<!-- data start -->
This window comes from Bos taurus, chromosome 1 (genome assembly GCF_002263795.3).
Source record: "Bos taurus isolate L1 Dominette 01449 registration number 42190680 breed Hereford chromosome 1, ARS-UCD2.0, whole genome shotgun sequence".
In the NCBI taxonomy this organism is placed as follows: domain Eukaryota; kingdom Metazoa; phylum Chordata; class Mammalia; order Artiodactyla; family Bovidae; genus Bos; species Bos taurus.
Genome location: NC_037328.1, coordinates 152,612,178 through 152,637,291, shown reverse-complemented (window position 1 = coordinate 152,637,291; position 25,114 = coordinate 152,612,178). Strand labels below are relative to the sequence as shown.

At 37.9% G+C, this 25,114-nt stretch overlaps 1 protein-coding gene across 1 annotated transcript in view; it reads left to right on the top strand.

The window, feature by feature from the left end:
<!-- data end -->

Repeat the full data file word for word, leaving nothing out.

This window comes from Bos taurus, chromosome 1 (genome assembly GCF_002263795.3).
Source record: "Bos taurus isolate L1 Dominette 01449 registration number 42190680 breed Hereford chromosome 1, ARS-UCD2.0, whole genome shotgun sequence".
In the NCBI taxonomy this organism is placed as follows: domain Eukaryota; kingdom Metazoa; phylum Chordata; class Mammalia; order Artiodactyla; family Bovidae; genus Bos; species Bos taurus.
Genome location: NC_037328.1, coordinates 152,612,178 through 152,637,291, shown reverse-complemented (window position 1 = coordinate 152,637,291; position 25,114 = coordinate 152,612,178). Strand labels below are relative to the sequence as shown.

At 37.9% G+C, this 25,114-nt stretch overlaps 1 protein-coding gene across 1 annotated transcript in view; it reads left to right on the top strand.

The window, feature by feature from the left end: